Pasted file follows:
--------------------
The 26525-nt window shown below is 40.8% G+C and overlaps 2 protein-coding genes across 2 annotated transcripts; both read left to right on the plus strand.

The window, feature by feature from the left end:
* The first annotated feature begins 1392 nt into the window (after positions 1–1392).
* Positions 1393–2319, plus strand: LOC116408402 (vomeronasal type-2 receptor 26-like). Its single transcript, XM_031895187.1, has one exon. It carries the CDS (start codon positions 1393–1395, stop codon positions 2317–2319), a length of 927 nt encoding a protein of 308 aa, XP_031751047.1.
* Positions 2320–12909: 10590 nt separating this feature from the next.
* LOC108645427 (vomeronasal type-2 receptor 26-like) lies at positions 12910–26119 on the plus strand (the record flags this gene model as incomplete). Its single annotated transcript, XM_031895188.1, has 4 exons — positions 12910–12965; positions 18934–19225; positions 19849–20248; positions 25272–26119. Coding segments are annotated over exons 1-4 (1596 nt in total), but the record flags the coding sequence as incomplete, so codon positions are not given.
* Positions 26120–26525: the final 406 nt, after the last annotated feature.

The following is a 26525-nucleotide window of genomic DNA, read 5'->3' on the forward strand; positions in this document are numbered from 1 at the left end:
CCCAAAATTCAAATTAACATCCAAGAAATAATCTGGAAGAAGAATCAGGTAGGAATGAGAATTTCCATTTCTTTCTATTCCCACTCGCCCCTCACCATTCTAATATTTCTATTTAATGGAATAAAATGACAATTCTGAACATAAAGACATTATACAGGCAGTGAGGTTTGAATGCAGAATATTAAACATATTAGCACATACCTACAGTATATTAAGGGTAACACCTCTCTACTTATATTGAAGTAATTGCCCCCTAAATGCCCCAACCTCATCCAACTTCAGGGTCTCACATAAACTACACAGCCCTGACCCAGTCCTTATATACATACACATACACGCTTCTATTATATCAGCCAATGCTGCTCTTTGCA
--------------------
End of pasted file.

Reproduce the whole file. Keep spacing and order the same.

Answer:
The 26525-nt window shown below is 40.8% G+C and overlaps 2 protein-coding genes across 2 annotated transcripts; both read left to right on the plus strand.

The window, feature by feature from the left end:
* The first annotated feature begins 1392 nt into the window (after positions 1–1392).
* Positions 1393–2319, plus strand: LOC116408402 (vomeronasal type-2 receptor 26-like). Its single transcript, XM_031895187.1, has one exon. It carries the CDS (start codon positions 1393–1395, stop codon positions 2317–2319), a length of 927 nt encoding a protein of 308 aa, XP_031751047.1.
* Positions 2320–12909: 10590 nt separating this feature from the next.
* LOC108645427 (vomeronasal type-2 receptor 26-like) lies at positions 12910–26119 on the plus strand (the record flags this gene model as incomplete). Its single annotated transcript, XM_031895188.1, has 4 exons — positions 12910–12965; positions 18934–19225; positions 19849–20248; positions 25272–26119. Coding segments are annotated over exons 1-4 (1596 nt in total), but the record flags the coding sequence as incomplete, so codon positions are not given.
* Positions 26120–26525: the final 406 nt, after the last annotated feature.

The following is a 26525-nucleotide window of genomic DNA, read 5'->3' on the forward strand; positions in this document are numbered from 1 at the left end:
CCCAAAATTCAAATTAACATCCAAGAAATAATCTGGAAGAAGAATCAGGTAGGAATGAGAATTTCCATTTCTTTCTATTCCCACTCGCCCCTCACCATTCTAATATTTCTATTTAATGGAATAAAATGACAATTCTGAACATAAAGACATTATACAGGCAGTGAGGTTTGAATGCAGAATATTAAACATATTAGCACATACCTACAGTATATTAAGGGTAACACCTCTCTACTTATATTGAAGTAATTGCCCCCTAAATGCCCCAACCTCATCCAACTTCAGGGTCTCACATAAACTACACAGCCCTGACCCAGTCCTTATATACATACACATACACGCTTCTATTATATCAGCCAATGCTGCTCTTTGCA